Open main menu

The Manchester Times was a weekly newspaper published in Manchester, England, from 1828 to 1922. It was known for its free trade radicalism.

From 1828 to 1847, the newspaper was edited by Archibald Prentice, a political radical and advocate of free trade.[1] After swallowing the Manchester Gazette, the paper took the title Manchester Times and Gazette in 1831.[2] In 1835 the paper published a series of letters by Richard Cobden, and Prentice subsequently made it a mouthpiece for the Anti-Corn-Law League.[1]

In 1849, the paper merged with the Manchester Examiner, recently founded as a radical competitor after a falling-out between Prentice and Cobden,[citation needed] and became the Manchester Examiner and Times. (The Examiner had been founded by the young Edward Watkin, whose father was noted for his involvement in the Anti-Corn-Law League.) Briefly known as the Manchester Weekly Examiner & Times in 1856–57, the paper settled down under the title Manchester Weekly Times and Examiner (or simply Manchester Weekly Times) in 1858.[2]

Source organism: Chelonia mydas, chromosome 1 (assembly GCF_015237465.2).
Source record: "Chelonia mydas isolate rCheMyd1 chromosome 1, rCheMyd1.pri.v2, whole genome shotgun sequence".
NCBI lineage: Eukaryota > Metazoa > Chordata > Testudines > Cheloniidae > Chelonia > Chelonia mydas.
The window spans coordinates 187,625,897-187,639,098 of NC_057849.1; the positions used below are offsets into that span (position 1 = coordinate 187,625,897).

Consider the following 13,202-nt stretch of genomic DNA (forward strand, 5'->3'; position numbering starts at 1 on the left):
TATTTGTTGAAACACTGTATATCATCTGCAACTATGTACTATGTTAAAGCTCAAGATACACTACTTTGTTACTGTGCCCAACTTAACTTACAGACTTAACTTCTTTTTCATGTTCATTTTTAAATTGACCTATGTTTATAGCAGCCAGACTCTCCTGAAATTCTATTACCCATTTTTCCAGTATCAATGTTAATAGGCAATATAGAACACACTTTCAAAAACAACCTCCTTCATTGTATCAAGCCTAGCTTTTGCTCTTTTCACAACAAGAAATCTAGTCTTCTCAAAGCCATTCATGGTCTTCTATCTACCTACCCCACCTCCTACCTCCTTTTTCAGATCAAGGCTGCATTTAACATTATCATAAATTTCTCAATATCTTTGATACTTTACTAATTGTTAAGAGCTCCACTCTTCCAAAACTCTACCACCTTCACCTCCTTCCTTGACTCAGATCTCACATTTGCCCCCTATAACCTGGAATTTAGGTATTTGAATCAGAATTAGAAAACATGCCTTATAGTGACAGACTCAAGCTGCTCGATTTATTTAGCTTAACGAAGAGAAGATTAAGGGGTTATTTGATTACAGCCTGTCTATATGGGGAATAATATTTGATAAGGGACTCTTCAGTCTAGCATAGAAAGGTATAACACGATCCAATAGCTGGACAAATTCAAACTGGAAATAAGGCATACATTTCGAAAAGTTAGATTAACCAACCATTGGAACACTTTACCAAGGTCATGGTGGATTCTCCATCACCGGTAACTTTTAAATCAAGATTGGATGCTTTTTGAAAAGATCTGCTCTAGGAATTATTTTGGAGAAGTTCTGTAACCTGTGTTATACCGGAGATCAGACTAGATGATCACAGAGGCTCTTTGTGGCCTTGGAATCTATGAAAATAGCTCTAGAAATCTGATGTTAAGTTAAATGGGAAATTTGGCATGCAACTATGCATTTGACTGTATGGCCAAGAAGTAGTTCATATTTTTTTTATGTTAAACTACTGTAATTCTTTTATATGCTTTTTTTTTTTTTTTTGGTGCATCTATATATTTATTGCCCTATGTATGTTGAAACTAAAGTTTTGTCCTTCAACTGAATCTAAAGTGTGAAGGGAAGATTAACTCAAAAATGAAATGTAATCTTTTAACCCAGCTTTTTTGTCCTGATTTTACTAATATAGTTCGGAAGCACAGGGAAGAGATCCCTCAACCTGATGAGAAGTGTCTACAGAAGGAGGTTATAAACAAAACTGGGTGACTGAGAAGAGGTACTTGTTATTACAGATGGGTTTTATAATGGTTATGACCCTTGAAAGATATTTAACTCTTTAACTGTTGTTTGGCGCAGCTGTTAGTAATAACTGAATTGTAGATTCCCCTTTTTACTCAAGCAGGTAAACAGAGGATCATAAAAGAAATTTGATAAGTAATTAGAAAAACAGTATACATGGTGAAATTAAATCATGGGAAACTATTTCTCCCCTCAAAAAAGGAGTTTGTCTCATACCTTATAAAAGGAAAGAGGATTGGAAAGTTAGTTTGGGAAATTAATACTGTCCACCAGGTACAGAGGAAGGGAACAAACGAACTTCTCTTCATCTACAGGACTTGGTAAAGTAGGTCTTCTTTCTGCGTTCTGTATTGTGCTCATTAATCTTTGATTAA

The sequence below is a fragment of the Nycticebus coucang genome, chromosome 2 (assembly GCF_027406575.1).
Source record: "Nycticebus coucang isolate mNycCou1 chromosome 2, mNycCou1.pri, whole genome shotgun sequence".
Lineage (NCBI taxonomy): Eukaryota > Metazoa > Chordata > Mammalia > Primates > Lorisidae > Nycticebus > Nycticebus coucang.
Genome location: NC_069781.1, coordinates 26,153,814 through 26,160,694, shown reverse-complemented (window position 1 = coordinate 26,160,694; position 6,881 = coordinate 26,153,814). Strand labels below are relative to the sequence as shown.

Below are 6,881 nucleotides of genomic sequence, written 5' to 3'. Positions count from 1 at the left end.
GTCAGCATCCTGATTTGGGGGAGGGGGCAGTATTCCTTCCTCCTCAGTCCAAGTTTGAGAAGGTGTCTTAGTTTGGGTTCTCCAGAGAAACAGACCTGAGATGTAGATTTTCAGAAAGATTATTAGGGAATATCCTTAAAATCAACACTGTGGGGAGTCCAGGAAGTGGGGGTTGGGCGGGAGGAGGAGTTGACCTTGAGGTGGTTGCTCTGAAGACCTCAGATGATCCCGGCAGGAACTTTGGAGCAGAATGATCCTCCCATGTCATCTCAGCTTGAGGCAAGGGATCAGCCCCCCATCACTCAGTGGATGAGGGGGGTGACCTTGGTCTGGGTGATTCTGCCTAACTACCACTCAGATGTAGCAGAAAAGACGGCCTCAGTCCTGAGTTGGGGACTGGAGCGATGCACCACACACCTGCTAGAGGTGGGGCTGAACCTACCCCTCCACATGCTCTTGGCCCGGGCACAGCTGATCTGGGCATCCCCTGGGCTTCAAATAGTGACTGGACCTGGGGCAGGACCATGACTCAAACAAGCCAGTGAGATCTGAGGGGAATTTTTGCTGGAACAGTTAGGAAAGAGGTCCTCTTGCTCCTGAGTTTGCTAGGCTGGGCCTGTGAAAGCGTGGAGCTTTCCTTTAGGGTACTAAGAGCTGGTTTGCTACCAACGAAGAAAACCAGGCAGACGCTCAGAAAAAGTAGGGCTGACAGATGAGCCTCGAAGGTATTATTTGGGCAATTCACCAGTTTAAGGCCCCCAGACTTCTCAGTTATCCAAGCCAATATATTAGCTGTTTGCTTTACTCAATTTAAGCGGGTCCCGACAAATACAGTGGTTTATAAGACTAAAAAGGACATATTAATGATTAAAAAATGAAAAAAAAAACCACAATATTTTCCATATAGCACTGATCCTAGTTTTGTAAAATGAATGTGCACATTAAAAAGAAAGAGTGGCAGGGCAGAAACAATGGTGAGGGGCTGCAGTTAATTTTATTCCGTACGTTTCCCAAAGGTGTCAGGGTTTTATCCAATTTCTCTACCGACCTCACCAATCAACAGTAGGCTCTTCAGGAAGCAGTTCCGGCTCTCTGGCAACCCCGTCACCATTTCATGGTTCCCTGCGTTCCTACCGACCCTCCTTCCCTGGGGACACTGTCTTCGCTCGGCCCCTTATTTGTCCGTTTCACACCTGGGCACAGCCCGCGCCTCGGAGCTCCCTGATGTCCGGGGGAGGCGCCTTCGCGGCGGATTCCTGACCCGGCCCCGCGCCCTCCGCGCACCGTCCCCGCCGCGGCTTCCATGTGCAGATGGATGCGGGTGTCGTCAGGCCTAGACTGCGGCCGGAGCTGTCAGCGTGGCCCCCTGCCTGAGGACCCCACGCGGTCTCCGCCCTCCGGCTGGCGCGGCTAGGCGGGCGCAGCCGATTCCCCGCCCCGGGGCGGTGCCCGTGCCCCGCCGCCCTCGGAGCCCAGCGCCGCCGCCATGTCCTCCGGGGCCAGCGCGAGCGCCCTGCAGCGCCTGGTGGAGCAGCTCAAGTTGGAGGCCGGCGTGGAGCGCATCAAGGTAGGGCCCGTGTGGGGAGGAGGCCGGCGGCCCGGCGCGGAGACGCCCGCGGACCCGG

The newspaper's last issue appeared on 22 July 1922.[3]

The 3,973 issues of the Manchester Times, published between 1828 and 1900, are available to read in digitised form at the British Newspaper Archive.[2]


  1. ^ a b "Prentice, Archibald" . Dictionary of National Biography. London: Smith, Elder & Co. 1885–1900.
  2. ^ a b c Digitised copies of the Manchester Times at the British Newspaper Archive
  3. ^ R. E. G. Smith, ed. (1964). Newspapers first published before 1900 in Lancashire, Cheshire, and the Isle of Man: a union list of holdings in libraries and newspaper offices within that area. Library Association, Reference, Special, and Information Section. p. 26. Retrieved 6 January 2013.